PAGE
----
Uranos: AV-88 Harrier by TFC, Part 1

Wow, it’s been a long wait, but the folks at TFC have finally shipped out the next figure in their Project Uranos (aka Not-Aerialbots) line and it is Harrier (aka Not-Slingshot). The delay of the releases since Blackbird had me a little concerned, but I’m glad to see things pushing along once more and I’m still counting on getting the last figure, Eagle sometime later this month. Anyway, today we’ll check out the packaging and the jet mode, as well as do some comparisons with Phantom, and tomorrow we’ll transform him and check out his robot mode.


TFC has kept the packaging on these figures uniform so if you’re like me and have tendencies toward OCD, you’ll be happy to know that they all look great lined up on the shelf. The presentation here is as great as ever. You get a big collector-friendly window box that shows off the figure in his robot mode beside his two fuel pods and his combiner hand piece. The line art is fantastic and the back of the box shows the toy in its different modes. Inside the box, you get a collector card, a poster, and the folded instruction sheet. Harrier is built off the same body as Phantom, so if you’ve become familiar with transforming him, you probably won’t need the instruction sheet. Let’s open him up and as usual, we’re going to start out with his jet mode.


When I was a kid, I used to love Harriers. I can remember first reading about them and the idea of a jet that could take off and land like a helicopter blew my little mind, because I happen to have a big helicopter fetish. Not in the sense that I get sexually aroused by helicopters, but I just think they’re really cool. Wait, what? Oh yeah, Harriers! I loved them as a kid and I can still remember building a bitchin’ Revell model of one. I put an insane amount of work into that thing and I had it kicking around for a long time after until one day my brother got mad at me and threw it at my head. So, yes, I was pretty excited to get Harrier.

First things first… Like Phantom, Harrier comes with a sprue of little plastic plugs you can insert into the screw holes to cover them up. I thought it was an awesome idea originally and I think it still is. Oddly, you still get four plugs and I can only see two holes to plug up on this new mold. Moving on…



I am extremely happy with the look of this jet. It’s impressive how much remolding has been done on the Phantom figure to make it work. You can see all the similarities in overall structure, but the toy still comes away as a very convincing Harrier. The cockpit, nosecone, and tail fins have been completely redesigned to great success. I would have preferred some sculpted vents or something in the intakes near the front, but the grey paint works well enough, I suppose. The wings are ever so slightly down swept, and each has a fuel pod that plugs in underneath. Unlike Phantom, Harrier has enough clearance so that he can rest comfortably on his landing gear with the pods in place.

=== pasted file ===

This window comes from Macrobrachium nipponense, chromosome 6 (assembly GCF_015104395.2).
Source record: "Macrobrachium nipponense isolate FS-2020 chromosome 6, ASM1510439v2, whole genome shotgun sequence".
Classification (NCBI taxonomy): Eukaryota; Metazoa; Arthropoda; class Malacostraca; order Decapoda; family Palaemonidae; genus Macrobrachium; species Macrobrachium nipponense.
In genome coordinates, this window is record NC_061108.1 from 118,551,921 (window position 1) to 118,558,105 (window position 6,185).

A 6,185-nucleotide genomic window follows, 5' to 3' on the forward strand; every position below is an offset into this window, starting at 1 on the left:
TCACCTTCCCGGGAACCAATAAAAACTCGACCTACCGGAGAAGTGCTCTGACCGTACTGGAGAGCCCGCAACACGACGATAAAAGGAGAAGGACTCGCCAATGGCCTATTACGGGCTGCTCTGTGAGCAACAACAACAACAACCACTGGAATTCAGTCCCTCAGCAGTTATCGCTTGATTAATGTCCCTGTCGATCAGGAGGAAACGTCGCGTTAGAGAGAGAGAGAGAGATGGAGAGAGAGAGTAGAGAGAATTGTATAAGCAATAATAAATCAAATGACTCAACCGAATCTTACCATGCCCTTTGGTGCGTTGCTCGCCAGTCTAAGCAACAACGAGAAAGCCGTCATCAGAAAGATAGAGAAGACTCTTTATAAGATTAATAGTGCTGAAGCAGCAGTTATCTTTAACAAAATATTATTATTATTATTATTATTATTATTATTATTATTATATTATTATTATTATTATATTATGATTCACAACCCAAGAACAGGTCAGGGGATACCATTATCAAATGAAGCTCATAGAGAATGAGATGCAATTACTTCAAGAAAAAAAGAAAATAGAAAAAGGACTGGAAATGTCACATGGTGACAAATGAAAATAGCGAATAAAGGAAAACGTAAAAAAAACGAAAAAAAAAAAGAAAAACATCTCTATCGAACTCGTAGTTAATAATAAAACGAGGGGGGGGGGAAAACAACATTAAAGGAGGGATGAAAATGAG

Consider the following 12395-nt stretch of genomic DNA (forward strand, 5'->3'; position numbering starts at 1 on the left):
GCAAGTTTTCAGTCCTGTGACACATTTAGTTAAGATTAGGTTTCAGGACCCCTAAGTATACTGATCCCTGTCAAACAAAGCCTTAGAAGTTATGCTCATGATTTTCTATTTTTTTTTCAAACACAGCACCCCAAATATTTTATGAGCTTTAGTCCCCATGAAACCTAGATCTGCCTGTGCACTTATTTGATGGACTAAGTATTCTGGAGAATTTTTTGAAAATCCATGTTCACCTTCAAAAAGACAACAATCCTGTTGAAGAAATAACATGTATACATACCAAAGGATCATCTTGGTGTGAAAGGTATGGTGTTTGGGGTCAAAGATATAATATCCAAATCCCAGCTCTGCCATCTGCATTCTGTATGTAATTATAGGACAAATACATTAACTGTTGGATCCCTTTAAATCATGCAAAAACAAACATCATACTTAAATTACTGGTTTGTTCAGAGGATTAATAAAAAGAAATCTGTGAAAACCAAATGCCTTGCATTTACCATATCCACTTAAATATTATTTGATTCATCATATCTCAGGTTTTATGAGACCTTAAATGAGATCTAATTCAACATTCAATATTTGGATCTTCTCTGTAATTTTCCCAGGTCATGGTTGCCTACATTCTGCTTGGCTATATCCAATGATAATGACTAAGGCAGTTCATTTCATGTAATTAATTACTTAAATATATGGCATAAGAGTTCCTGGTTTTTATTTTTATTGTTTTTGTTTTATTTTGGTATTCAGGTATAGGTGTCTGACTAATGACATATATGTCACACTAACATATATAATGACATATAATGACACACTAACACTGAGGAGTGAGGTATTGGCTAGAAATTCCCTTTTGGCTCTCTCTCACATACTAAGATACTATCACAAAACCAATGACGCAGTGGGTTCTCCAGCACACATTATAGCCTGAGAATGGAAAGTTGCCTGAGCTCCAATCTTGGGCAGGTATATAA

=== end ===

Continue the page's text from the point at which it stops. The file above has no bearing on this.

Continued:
Speaking of landing gear, one thing worth noting is that one of the tiny landing gear wheels is missing from my Harrier’s left kneecap. Apart from a minor stray paint mark on Blackbird, this is the first QC issue I’ve seen with any of my TFC figures. I’m not going to lose my shit over it because in reality, I don’t even get why these landing gear are there in the first place. Harrier has a set that folds out from his wings that work in conjunction with the one under the cockpit for the jet to rest on when it’s grounded. The set on his kneecaps aren’t even necessary. Yes, a real Harrier has a fourth landing gear, but it’s a big set of two wheels that comes out under the middle of the aircraft, not two little sets like these. For a moment, I thought they were vestigial remnants from the Phantom toy mold, but nope, he doesn’t have them at all. Weird! Anyway, I just popped the wheel out of the other kneecap to keep him symmetrical and I’m fine with that.


The deco of the Harrier mode relies mostly on molded white plastic with some black accents from where the hinges and connecting pieces are. There are red and blue painted stripes on the wings to drive home the homage to the original Slingshot toy, although the striping here is more subtle, which I find to be an overall improvement. The only thing missing is a couple of repro Autobot insignias and you’re good to go! The cockpit is tinted yellow to match the other Uranos jets and he has some registry numbers painted on, which includes the “S5HOT” on the tailfins. What could that mean?


As with the previous Uranos releases, the plastic on this release is very good quality and heft for what is essentially a Voyager sized toy. At this point, four releases in, I expected nothing less, but since it’s a third-party release, it’s still worth commenting on nonetheless. That having been said, the thin connecting rods for the wing landing gear probably demand a careful touch, as I could see them stressing pretty easily. Other than that, I don’t have any concerns over breakage.


The coolest thing about Harrier’s jet mode is how distinctive it turned out. You can park him right next to Phantom and if you haven’t transformed either one, you might not catch on to just how much engineering is shared by the two toys. In fact, it isn’t until you transform them and stand them next to each other in robot mode that you really start to see all the similarities. I’ll be back to do just that tomorrow!

2 comments on “Uranos: AV-88 Harrier by TFC, Part 1

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